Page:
Lieutenant Harry Sackville LAWSON

Royal Field Artillery
4th North Midland (Howitzer) Brigade
Service Number:
Date of Death:
5 February 1918 - Killed in Action
Cemetery / Memorial:
Grave Number:

Personal History:
Harry was born 29th October 1876 in Portishead, Somerset, the son of Robert (Vicar of St John's, Peasedown) and Mary Lawson, of Weston-in-Gordano, Somerset. He had three older siblings, Eve Mary, Robert Neale and John Cuthbert, and three younger, Agnes Lettice, Francis Malcolm and Christopher G. (1881 Census RG 11/2431 and 1901 Census RG 13/2353) By 1891 (Census RG 12/1092) Harry was a boarding pupil at Haileybury College (Lawrence House) where he stayed until 1891.

Harry continued his education at Peterhouse, Cambridge (2nd Class Natural Sci Tripos, 1893). He was then appointed House Master, Seafield Park College, Hants in 1899. The 1901 Census (RG 13/3205) finds him visiting the Rectory of St Mary the Virgin, Weston-on-Trent, Nottinghamshire, and his occupation is given as "Tutor - School". He was then employed by the Ministry of Education, Cairo, in 1905.

On 4th August 1909 Harry married Janet Kathleen Trinder of "Margaretts," Haslemere, Surrey in St. John's Church, Marylebone, London. Their first home was in Wolverhampton, where the first of their four children, David (b. 1910) was born, Robin, (b. 1911) Michael (b. 1912) and Rosemary (b. 1913) followed after moving to Buxton.

Harry was appointed Headmaster of Buxton College, Derbyshire, in January 1911 as successor to Dr Little and the 1911 Census (RG 14/21237) shows him living with his wife and elder child at the School, which was Boarding and classed as a minor Public School. (His History and English teacher at that time, Robert Edward Knight, was killed in action earlier in the War, whilst serving with the Gloucestershire Regiment.) Harry finally relinquished his post at the end of the Summer term 1917, presumably to take up service at the Front, and was succeeded by Mr Fynes-Clinton, then Mr Gallagher.

After morning prayers in the New Hall on the last day of term, 20th December 1915, Harry, still Headmaster, was presented by the boys and staff with a Sword of Honour and a silver wrist watch (with a luminous dial!). The presentation was made by School Prefects J. Bean and W. Linnell.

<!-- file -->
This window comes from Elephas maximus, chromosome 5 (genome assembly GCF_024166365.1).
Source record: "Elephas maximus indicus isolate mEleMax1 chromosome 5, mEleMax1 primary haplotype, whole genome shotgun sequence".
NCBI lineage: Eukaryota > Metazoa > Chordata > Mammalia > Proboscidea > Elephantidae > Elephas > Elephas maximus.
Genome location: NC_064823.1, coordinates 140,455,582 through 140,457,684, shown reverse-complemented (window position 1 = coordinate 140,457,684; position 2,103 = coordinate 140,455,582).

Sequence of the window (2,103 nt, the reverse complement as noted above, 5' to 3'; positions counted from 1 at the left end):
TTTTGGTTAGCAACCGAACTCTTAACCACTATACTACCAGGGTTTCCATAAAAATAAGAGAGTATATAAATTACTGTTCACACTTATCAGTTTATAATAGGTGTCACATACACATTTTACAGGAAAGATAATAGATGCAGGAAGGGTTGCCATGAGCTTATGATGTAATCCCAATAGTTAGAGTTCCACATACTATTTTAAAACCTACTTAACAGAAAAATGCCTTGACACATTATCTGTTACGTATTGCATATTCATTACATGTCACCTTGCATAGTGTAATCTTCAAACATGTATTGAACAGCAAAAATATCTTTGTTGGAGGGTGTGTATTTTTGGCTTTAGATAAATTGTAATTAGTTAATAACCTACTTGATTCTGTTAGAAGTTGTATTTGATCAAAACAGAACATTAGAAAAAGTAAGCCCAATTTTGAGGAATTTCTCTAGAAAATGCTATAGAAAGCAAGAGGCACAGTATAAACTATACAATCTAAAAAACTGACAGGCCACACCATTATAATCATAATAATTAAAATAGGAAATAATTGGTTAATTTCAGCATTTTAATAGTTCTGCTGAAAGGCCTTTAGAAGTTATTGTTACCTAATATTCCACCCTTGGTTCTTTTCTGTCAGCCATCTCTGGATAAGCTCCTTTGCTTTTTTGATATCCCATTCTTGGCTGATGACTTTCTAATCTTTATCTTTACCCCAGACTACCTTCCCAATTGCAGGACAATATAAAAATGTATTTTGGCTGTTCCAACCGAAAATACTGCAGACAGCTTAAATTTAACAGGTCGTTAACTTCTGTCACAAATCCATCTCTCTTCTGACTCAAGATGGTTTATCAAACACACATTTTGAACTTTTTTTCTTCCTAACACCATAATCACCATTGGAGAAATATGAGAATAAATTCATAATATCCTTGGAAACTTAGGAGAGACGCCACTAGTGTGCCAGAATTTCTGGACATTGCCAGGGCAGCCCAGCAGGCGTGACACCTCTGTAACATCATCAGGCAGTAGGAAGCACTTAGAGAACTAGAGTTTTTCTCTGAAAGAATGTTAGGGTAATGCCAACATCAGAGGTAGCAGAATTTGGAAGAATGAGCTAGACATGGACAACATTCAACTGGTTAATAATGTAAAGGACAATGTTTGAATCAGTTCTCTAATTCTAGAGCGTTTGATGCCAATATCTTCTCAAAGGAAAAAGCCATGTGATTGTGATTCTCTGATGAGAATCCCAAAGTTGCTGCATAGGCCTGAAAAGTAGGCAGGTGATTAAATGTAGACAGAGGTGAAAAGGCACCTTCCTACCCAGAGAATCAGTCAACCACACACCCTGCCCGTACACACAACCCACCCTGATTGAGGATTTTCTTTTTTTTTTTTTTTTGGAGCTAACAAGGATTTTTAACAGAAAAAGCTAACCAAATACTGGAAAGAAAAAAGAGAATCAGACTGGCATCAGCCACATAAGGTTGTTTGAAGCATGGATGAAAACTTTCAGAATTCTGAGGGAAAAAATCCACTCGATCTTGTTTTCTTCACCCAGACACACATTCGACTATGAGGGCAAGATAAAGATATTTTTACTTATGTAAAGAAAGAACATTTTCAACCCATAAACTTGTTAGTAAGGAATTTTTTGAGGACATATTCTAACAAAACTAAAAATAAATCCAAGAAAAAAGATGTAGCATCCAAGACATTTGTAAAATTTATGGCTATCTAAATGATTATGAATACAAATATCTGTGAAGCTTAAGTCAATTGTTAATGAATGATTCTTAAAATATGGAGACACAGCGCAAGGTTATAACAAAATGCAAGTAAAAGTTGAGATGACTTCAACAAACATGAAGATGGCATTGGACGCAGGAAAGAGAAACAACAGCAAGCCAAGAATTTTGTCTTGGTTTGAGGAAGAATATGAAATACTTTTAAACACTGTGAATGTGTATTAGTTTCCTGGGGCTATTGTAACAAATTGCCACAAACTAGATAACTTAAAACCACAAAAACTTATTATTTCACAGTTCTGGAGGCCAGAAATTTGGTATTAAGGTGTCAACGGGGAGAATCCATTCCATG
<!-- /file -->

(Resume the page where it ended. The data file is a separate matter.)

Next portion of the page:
In reply (as reported by "The Buxton Advertiser", 25th December 1915), The Headmaster said: "It is very difficult to express to you how I feel about these splendid gifts you have made to me and about the feelings which has prompted them. This Sword of Honour I shall hold very, very dear, and I think you all know that wherever I may be in the near future I cannot have spent these yeas at The College without finding myself daily amongst you in thought. The watch I shall have always with me and shall wear it as a symbol of all that is so precious to me in our relations one to another. This Sword - my College Sword - will strengthen those convictions I have always had of 'one-ness' of purpose. Mirrored in this blade I shall visions of your deep loyalty and good comradeship, and this will help me mightily in the difficulties that lie ahead. I thank you all very, very much."

Military History:
Harry was Commissioned into the 4th North Midland (Howitzer) Brigade, RFA (TF) as a 2nd Lieutenant on 19th December 1915 (London Gazette 18 December 1915). (The 4th North Midland (Howitzer) Brigade was raised in 1908 and based at Siddall's Road, Derby) He was initially "engaged in lecturing", but early in 1917 he volunteered for service at the front.

Harry was Killed in Action on 5th February 1918. "The Buxton Advertiser" (16th February 1918), in reporting his death, stated that he had been "... struck by a shrapnel splinter and passed away a short time afterwards without gaining consciousness." Another mention says: "It seems he had been working night and day preparing a new position for his battery, and had practically finished. He slept in the afternoon and then out with another officer to make a final inspection of the position. They had only just arrived when they were both hit. His colleague was able to crawl away to send help. The last he saw of him was a cheery smile.".

The Brigade Sergeant Major wrote to the School: "I feel it is my duty, on behalf of the N.C.O.s and men of the Battery to offer you and yours our heartfelt sympathy in your bitter bereavement. The loss of the late Lieut. H. S. Lawson has been one of our greatest blows. He had endeared himself to all ranks by his soldier-like qualities and interest of the men. His motto was always 'Men first' and he never spared himself in his successful efforts to promote the welfare of all ranks. By his death we have lost, not only an officer of high merit, but also a tried and trusted friend."